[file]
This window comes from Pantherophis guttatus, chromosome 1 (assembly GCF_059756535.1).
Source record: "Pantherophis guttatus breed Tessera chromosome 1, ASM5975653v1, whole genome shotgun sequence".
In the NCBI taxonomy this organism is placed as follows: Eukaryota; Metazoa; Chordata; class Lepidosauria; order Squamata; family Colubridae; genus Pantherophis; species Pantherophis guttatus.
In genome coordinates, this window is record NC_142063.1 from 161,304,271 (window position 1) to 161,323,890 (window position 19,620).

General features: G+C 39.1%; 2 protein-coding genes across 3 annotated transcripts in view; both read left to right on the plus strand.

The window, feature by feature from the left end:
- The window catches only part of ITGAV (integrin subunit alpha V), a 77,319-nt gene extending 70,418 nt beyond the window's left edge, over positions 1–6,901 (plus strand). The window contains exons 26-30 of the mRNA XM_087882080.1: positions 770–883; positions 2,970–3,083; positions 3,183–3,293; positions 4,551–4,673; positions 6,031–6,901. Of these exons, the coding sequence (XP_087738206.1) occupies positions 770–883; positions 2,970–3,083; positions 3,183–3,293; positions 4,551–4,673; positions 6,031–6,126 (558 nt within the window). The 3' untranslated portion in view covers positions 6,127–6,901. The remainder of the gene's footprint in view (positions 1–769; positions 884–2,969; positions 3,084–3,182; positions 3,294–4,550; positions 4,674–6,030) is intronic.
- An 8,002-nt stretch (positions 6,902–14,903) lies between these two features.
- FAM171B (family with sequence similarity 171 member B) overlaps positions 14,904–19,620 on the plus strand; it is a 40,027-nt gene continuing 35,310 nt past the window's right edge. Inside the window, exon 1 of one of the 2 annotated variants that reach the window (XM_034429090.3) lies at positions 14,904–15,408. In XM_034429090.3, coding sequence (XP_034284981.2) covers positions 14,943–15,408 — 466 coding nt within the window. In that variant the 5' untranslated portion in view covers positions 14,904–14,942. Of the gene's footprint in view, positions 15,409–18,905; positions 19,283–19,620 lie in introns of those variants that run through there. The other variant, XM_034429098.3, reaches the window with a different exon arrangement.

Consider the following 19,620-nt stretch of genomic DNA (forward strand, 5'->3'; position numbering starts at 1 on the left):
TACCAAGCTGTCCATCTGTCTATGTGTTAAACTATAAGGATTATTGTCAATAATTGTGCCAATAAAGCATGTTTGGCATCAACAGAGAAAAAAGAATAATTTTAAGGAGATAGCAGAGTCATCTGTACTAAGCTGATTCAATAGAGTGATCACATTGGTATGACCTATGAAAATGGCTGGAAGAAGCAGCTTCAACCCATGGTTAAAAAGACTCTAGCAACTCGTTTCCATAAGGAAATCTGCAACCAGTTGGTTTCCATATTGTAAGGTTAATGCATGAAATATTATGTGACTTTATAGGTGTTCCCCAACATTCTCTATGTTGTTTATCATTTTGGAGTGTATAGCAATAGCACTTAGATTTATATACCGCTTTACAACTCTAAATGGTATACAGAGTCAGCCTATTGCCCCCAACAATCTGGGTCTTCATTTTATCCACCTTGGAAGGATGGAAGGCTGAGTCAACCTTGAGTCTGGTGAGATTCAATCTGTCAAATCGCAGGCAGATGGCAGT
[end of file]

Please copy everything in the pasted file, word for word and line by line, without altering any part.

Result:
This window comes from Pantherophis guttatus, chromosome 1 (assembly GCF_059756535.1).
Source record: "Pantherophis guttatus breed Tessera chromosome 1, ASM5975653v1, whole genome shotgun sequence".
In the NCBI taxonomy this organism is placed as follows: Eukaryota; Metazoa; Chordata; class Lepidosauria; order Squamata; family Colubridae; genus Pantherophis; species Pantherophis guttatus.
In genome coordinates, this window is record NC_142063.1 from 161,304,271 (window position 1) to 161,323,890 (window position 19,620).

General features: G+C 39.1%; 2 protein-coding genes across 3 annotated transcripts in view; both read left to right on the plus strand.

The window, feature by feature from the left end:
- The window catches only part of ITGAV (integrin subunit alpha V), a 77,319-nt gene extending 70,418 nt beyond the window's left edge, over positions 1–6,901 (plus strand). The window contains exons 26-30 of the mRNA XM_087882080.1: positions 770–883; positions 2,970–3,083; positions 3,183–3,293; positions 4,551–4,673; positions 6,031–6,901. Of these exons, the coding sequence (XP_087738206.1) occupies positions 770–883; positions 2,970–3,083; positions 3,183–3,293; positions 4,551–4,673; positions 6,031–6,126 (558 nt within the window). The 3' untranslated portion in view covers positions 6,127–6,901. The remainder of the gene's footprint in view (positions 1–769; positions 884–2,969; positions 3,084–3,182; positions 3,294–4,550; positions 4,674–6,030) is intronic.
- An 8,002-nt stretch (positions 6,902–14,903) lies between these two features.
- FAM171B (family with sequence similarity 171 member B) overlaps positions 14,904–19,620 on the plus strand; it is a 40,027-nt gene continuing 35,310 nt past the window's right edge. Inside the window, exon 1 of one of the 2 annotated variants that reach the window (XM_034429090.3) lies at positions 14,904–15,408. In XM_034429090.3, coding sequence (XP_034284981.2) covers positions 14,943–15,408 — 466 coding nt within the window. In that variant the 5' untranslated portion in view covers positions 14,904–14,942. Of the gene's footprint in view, positions 15,409–18,905; positions 19,283–19,620 lie in introns of those variants that run through there. The other variant, XM_034429098.3, reaches the window with a different exon arrangement.

Consider the following 19,620-nt stretch of genomic DNA (forward strand, 5'->3'; position numbering starts at 1 on the left):
TACCAAGCTGTCCATCTGTCTATGTGTTAAACTATAAGGATTATTGTCAATAATTGTGCCAATAAAGCATGTTTGGCATCAACAGAGAAAAAAGAATAATTTTAAGGAGATAGCAGAGTCATCTGTACTAAGCTGATTCAATAGAGTGATCACATTGGTATGACCTATGAAAATGGCTGGAAGAAGCAGCTTCAACCCATGGTTAAAAAGACTCTAGCAACTCGTTTCCATAAGGAAATCTGCAACCAGTTGGTTTCCATATTGTAAGGTTAATGCATGAAATATTATGTGACTTTATAGGTGTTCCCCAACATTCTCTATGTTGTTTATCATTTTGGAGTGTATAGCAATAGCACTTAGATTTATATACCGCTTTACAACTCTAAATGGTATACAGAGTCAGCCTATTGCCCCCAACAATCTGGGTCTTCATTTTATCCACCTTGGAAGGATGGAAGGCTGAGTCAACCTTGAGTCTGGTGAGATTCAATCTGTCAAATCGCAGGCAGATGGCAGT